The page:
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A day after thousands of pro-democracy activists took to the streets in several cities, East Germany's Communist Party Tuesday promised an "atmosphere of openness" to discuss critical issues.

The ruling Politburo, facing mounting unrest at home, was scheduled to hold its regular weekly meeting late Tuesday amid speculation it could determine the political future of hard-line leader Erich Honecker.Neues Deutschland, the party newspaper, pointed out in a commentary that in recent days it had dealt with "many critical questions, constructive suggestions and new starting points."

But the paper emphasized the country's communist system will stay firmly in place, and it left out the growing pro-democracy opposition movement from a list of discussion partners about possible reforms.

"Everything should be discussed openly, with the exception of socialism on German soil," the newspaper cautioned its readers.

"We are doing this in a matter-of-fact dialogue and in trusting cooperation, in an atmosphere of openness, honesty and a realistic estimate of the powers and possibilities," the newspaper said.

Opposition leaders say they are in favor of "democratic socialism," implementing free elections but also preserving many of socialism's benefits such as guaranteed jobs and free medical care.

Monday's night's march in Leipzig, the largest single protest in the nation's 40-year history, put new pressure on the government to consider reforms.

For the first time, East Germany's state-run television promptly reported the protest, saying "tens of thousands of citizens" took part.

Christoph Wonneberger, the pastor of St. Luke's Lutheran Church in Leipzig, told West Germany's ZDF television that more than 120,000 people participated in the three-hour march.

In other protests Monday night, 10,000 people marched through downtown Dresden and about 3,000 people gathered in an East Berlin church for a pro-democracy vigil, activists said. West Germany's ARD television network said Tuesday that thousands also marched Monday night in Magdeburg, Plauen and Halle.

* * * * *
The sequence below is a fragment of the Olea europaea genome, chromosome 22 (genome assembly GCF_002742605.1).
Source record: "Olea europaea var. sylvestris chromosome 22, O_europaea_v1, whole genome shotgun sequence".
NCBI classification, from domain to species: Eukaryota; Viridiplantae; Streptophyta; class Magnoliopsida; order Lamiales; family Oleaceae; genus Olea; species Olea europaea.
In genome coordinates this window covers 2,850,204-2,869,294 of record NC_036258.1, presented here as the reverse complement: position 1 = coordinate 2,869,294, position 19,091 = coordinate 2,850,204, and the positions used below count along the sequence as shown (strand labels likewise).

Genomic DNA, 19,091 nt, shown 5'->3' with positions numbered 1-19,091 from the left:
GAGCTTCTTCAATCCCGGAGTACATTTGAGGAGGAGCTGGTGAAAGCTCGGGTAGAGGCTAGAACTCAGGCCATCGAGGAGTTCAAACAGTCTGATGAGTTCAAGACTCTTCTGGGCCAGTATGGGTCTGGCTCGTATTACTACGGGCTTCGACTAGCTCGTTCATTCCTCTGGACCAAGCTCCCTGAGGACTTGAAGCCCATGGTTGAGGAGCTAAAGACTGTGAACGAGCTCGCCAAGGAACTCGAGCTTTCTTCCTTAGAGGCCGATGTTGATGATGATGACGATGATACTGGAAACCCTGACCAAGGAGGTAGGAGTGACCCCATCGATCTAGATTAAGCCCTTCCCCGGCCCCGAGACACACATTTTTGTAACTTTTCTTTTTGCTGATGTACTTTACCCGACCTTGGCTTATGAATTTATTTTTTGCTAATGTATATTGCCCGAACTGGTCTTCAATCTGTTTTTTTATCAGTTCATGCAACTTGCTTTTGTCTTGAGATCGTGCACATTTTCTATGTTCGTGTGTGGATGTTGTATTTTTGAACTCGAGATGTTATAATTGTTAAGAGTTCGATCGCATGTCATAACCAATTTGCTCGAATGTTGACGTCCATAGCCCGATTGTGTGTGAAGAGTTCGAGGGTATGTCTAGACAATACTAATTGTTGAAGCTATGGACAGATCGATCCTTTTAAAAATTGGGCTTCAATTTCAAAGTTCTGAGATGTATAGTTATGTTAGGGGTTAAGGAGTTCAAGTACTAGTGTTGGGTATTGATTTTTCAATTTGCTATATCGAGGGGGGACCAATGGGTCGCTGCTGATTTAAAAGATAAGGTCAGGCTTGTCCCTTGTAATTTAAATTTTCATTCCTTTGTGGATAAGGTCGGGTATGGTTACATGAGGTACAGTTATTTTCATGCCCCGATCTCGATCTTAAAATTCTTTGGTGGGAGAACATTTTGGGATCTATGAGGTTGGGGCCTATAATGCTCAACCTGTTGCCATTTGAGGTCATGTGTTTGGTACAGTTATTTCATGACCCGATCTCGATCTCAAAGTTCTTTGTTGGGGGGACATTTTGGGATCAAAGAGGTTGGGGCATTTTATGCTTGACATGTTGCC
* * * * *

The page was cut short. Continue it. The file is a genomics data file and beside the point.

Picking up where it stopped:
Protesters in Leipzig carried placards demanding freedom of the press and free elections. They chanted, "Power to the young people" and "Erich, lead reforms or go to a retirement home."

There were reports of scuffles when security forces attempted to grab banners away from marchers but no reports of arrests.

More than 70,000 protesters marched unhindered in Leipzig on Oct. 9. Earlier in the month, police broke up mass demonstrations.

Honecker, 77, reportedly is under increasing pressure to step down from within the ruling Communist Party after 18 years in power.

Pressure has mounted on the aging hard-line leadership in East Berlin as unrest spreads, there has been a seemingly endless exodus of tens of thousands of refugees to the West in recent weeks.

Early this month, East Germany began to be hit by street protests that have been the most serious since 1953, when Soviet tanks helped put down a workers' revolt. The new protests were stirred in part by the anniversary celebrations and the mass emigration of young, skilled workers disillusioned by the system.

More than 52,000 East Germans have fled westward since late July, either over Hungary's open border with Austria or after seeking refuge in West Germany's embassies in Warsaw, Poland, and Prague, Czechoslovakia.


(Additional information)

49 get travel papers

WARSAW, Poland (UPI) - The East German Embassy gave 49 refugees documents allowing them to claim West German passports under a new agreement to allow 1,400 East Germans in Poland to emigrate to the West.

The 49 refugees renounced their East German citizenship Monday at the embassy in Warsaw and were given documents allowing them to claim West German citizenship at Bonn's embassy as a prelude to their trip west.

"We are free!" said a banner unfurled by several refugees after they received their travel documents.